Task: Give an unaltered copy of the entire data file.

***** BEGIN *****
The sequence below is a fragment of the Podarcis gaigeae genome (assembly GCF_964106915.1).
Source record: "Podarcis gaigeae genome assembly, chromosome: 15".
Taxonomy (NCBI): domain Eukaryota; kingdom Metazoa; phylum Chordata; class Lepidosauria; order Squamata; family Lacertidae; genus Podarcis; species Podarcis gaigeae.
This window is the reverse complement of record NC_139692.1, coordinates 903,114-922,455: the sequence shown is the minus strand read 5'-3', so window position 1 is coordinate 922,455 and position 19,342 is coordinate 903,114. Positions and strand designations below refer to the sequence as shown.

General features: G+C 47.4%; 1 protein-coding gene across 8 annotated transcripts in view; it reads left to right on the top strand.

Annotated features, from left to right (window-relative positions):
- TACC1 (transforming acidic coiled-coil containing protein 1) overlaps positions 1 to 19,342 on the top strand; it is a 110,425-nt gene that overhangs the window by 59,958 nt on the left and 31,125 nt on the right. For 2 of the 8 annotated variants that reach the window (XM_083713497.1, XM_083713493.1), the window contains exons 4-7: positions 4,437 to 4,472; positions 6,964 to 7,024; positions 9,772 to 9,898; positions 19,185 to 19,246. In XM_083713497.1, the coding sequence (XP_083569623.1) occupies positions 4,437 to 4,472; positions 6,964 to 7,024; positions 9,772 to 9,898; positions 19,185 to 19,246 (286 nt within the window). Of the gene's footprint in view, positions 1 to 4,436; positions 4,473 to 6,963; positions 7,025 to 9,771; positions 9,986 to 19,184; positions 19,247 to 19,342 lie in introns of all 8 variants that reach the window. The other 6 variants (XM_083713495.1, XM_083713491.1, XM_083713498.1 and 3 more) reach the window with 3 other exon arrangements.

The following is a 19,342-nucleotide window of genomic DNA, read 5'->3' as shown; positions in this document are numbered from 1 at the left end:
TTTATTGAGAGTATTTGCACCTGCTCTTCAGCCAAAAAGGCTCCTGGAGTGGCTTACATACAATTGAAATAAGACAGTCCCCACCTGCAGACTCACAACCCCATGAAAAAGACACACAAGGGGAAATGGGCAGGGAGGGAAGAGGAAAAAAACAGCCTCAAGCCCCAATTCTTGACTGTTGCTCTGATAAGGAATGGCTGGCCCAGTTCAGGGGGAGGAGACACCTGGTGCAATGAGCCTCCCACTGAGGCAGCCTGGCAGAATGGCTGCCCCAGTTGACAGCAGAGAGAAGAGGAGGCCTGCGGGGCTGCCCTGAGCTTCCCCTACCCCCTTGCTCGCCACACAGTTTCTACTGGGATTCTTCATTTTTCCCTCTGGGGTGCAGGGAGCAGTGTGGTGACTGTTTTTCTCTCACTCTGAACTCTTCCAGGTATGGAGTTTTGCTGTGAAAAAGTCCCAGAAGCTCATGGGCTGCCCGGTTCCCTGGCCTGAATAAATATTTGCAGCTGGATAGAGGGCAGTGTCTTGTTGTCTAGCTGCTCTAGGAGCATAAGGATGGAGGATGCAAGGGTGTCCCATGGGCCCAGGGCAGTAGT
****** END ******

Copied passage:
The sequence below is a fragment of the Podarcis gaigeae genome (assembly GCF_964106915.1).
Source record: "Podarcis gaigeae genome assembly, chromosome: 15".
Taxonomy (NCBI): domain Eukaryota; kingdom Metazoa; phylum Chordata; class Lepidosauria; order Squamata; family Lacertidae; genus Podarcis; species Podarcis gaigeae.
This window is the reverse complement of record NC_139692.1, coordinates 903,114-922,455: the sequence shown is the minus strand read 5'-3', so window position 1 is coordinate 922,455 and position 19,342 is coordinate 903,114. Positions and strand designations below refer to the sequence as shown.

General features: G+C 47.4%; 1 protein-coding gene across 8 annotated transcripts in view; it reads left to right on the top strand.

Annotated features, from left to right (window-relative positions):
- TACC1 (transforming acidic coiled-coil containing protein 1) overlaps positions 1 to 19,342 on the top strand; it is a 110,425-nt gene that overhangs the window by 59,958 nt on the left and 31,125 nt on the right. For 2 of the 8 annotated variants that reach the window (XM_083713497.1, XM_083713493.1), the window contains exons 4-7: positions 4,437 to 4,472; positions 6,964 to 7,024; positions 9,772 to 9,898; positions 19,185 to 19,246. In XM_083713497.1, the coding sequence (XP_083569623.1) occupies positions 4,437 to 4,472; positions 6,964 to 7,024; positions 9,772 to 9,898; positions 19,185 to 19,246 (286 nt within the window). Of the gene's footprint in view, positions 1 to 4,436; positions 4,473 to 6,963; positions 7,025 to 9,771; positions 9,986 to 19,184; positions 19,247 to 19,342 lie in introns of all 8 variants that reach the window. The other 6 variants (XM_083713495.1, XM_083713491.1, XM_083713498.1 and 3 more) reach the window with 3 other exon arrangements.

The following is a 19,342-nucleotide window of genomic DNA, read 5'->3' as shown; positions in this document are numbered from 1 at the left end:
TTTATTGAGAGTATTTGCACCTGCTCTTCAGCCAAAAAGGCTCCTGGAGTGGCTTACATACAATTGAAATAAGACAGTCCCCACCTGCAGACTCACAACCCCATGAAAAAGACACACAAGGGGAAATGGGCAGGGAGGGAAGAGGAAAAAAACAGCCTCAAGCCCCAATTCTTGACTGTTGCTCTGATAAGGAATGGCTGGCCCAGTTCAGGGGGAGGAGACACCTGGTGCAATGAGCCTCCCACTGAGGCAGCCTGGCAGAATGGCTGCCCCAGTTGACAGCAGAGAGAAGAGGAGGCCTGCGGGGCTGCCCTGAGCTTCCCCTACCCCCTTGCTCGCCACACAGTTTCTACTGGGATTCTTCATTTTTCCCTCTGGGGTGCAGGGAGCAGTGTGGTGACTGTTTTTCTCTCACTCTGAACTCTTCCAGGTATGGAGTTTTGCTGTGAAAAAGTCCCAGAAGCTCATGGGCTGCCCGGTTCCCTGGCCTGAATAAATATTTGCAGCTGGATAGAGGGCAGTGTCTTGTTGTCTAGCTGCTCTAGGAGCATAAGGATGGAGGATGCAAGGGTGTCCCATGGGCCCAGGGCAGTAGT